5 Reasons You Shouldn't Ask Your Doctor to Prescribe Meds You See on TV

Prescription drug ads really do work. Here's how they can go wrong.

When flipping through TV channels, it's common to see direct-to-consumer ads promising pharmaceutical relief from whatever ails you. However, some experts warn that it's best to exercise caution before asking your doctor to prescribe meds you've seen on TV.

"While yes, it is OK to ask your doctor for a specific medication, it's better to tell your doctor what you're experiencing and allow them to ask follow-up questions," board-certified family physician Laura Purdy, MD, tells Best Life. "Then your doctor can decide what's good for you. Commercials can't really tell the whole story."

Though of course advertising doesn't inherently make a drug unsuitable for use, asking your doctor for an advertised drug could do more harm than good, for several reasons. Read on to learn why you may want to hold off on asking your doctor to prescribe a medication you've seen on a TV ad.

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Few of them are considered top-tier therapies, a new study says.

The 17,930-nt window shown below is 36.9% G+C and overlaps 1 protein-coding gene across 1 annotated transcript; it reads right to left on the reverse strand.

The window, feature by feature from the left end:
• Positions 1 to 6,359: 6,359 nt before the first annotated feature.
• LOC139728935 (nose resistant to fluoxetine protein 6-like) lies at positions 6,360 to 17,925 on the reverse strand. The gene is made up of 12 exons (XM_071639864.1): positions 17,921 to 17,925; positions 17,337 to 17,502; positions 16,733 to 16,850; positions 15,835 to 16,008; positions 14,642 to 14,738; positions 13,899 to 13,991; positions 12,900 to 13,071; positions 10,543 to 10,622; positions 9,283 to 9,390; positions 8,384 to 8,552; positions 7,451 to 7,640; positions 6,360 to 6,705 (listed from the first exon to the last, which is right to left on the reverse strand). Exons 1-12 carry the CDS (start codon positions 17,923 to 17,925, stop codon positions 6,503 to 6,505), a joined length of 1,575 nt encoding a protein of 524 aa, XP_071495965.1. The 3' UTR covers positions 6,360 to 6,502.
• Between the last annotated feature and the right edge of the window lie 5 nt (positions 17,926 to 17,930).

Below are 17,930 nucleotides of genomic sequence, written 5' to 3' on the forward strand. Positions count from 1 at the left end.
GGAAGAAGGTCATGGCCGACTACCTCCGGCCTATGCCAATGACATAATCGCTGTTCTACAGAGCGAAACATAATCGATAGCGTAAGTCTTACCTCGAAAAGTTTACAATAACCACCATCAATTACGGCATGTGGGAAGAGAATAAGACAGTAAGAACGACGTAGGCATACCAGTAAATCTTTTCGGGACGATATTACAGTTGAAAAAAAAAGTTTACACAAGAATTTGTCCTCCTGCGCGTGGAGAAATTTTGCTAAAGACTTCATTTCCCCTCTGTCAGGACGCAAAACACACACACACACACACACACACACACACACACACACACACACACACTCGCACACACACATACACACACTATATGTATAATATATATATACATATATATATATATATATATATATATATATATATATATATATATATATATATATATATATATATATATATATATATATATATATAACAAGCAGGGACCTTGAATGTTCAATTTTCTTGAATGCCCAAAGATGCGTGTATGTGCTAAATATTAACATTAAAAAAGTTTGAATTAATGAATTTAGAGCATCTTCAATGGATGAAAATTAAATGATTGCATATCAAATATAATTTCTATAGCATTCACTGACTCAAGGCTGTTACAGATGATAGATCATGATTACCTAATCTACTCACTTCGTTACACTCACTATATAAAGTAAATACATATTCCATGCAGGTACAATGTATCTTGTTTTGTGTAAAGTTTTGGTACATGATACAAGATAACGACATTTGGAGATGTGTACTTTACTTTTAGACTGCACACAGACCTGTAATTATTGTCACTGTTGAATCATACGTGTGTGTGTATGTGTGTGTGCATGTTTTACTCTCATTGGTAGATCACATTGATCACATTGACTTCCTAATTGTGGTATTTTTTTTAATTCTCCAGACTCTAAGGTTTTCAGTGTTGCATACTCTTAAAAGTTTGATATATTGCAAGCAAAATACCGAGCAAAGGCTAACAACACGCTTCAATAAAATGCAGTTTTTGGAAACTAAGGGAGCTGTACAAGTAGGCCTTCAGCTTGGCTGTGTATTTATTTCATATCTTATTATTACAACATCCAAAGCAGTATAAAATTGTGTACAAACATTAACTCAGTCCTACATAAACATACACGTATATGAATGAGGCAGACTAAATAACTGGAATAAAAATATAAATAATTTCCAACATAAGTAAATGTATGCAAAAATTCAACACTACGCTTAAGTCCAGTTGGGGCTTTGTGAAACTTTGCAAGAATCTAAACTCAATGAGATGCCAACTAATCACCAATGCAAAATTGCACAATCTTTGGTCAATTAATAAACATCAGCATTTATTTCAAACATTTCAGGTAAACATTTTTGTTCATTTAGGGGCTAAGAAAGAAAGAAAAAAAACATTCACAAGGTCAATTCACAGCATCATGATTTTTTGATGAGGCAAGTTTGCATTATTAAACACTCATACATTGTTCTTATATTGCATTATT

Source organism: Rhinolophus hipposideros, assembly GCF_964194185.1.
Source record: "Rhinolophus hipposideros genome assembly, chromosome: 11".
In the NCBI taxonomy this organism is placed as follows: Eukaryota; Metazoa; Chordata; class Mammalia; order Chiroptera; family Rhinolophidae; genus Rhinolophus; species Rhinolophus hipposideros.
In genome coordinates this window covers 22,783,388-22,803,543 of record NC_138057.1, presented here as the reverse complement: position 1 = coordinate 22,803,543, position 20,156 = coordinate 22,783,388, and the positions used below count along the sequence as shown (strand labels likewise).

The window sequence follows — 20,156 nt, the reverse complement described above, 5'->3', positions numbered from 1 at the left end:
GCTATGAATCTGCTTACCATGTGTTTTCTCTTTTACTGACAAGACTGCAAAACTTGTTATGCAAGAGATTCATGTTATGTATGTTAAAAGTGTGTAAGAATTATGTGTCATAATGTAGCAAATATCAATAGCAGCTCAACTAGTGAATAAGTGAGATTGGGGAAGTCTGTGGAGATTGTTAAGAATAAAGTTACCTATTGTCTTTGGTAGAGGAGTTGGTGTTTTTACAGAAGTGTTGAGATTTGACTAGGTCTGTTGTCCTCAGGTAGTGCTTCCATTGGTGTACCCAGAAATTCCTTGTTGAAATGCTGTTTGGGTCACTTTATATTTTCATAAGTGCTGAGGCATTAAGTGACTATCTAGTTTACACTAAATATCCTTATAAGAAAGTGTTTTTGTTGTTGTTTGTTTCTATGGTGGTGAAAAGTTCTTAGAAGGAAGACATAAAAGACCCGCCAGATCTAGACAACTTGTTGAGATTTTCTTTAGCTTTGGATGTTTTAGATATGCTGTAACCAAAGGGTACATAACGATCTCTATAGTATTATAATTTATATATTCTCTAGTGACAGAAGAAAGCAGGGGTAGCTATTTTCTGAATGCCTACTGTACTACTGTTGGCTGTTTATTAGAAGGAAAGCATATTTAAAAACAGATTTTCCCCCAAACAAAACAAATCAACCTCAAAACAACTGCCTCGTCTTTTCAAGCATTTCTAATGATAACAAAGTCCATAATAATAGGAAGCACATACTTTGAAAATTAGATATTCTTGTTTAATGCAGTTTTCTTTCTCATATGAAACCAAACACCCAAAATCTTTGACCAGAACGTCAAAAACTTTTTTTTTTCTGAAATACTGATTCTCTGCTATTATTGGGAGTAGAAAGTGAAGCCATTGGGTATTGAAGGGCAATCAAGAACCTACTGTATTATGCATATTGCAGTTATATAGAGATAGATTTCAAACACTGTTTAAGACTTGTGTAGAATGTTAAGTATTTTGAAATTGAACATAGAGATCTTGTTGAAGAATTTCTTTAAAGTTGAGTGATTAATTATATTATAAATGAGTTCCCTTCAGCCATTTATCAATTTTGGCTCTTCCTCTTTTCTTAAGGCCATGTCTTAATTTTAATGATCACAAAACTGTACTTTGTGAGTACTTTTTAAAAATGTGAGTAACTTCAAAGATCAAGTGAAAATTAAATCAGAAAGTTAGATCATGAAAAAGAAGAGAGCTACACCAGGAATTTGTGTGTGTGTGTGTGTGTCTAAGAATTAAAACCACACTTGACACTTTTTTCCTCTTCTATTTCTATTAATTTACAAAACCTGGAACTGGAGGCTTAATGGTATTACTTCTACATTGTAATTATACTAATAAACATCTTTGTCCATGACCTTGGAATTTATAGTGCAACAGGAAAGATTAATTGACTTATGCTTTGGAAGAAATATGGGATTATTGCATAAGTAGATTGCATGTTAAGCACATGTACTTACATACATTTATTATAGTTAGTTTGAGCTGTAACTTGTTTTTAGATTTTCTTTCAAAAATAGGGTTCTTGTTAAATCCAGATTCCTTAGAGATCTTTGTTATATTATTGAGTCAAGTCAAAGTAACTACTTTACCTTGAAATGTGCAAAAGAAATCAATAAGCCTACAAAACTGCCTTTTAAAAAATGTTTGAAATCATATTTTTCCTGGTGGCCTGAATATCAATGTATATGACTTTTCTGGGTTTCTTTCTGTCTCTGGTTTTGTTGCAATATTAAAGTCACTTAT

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The pharmaceutical industry spent 6.88 billion dollars on direct-to-consumer pharmaceutical advertising in 2021, according to the market and consumer data site Statista. However, experts warn that the bulk of their budgets are not necessarily spent on drugs that are the highest performing.

In fact, a Jan. 2023 study published in the journal JAMA Network Open found that just 27 percent of medications commonly advertised in the U.S. are considered highly rated first-line therapies. Meanwhile, during the six-year study period, pharmaceutical companies spent 16 billion dollars to advertise drugs which were categorized as "low benefit" based on regulatory reviews from three different health agencies, the study authors wrote.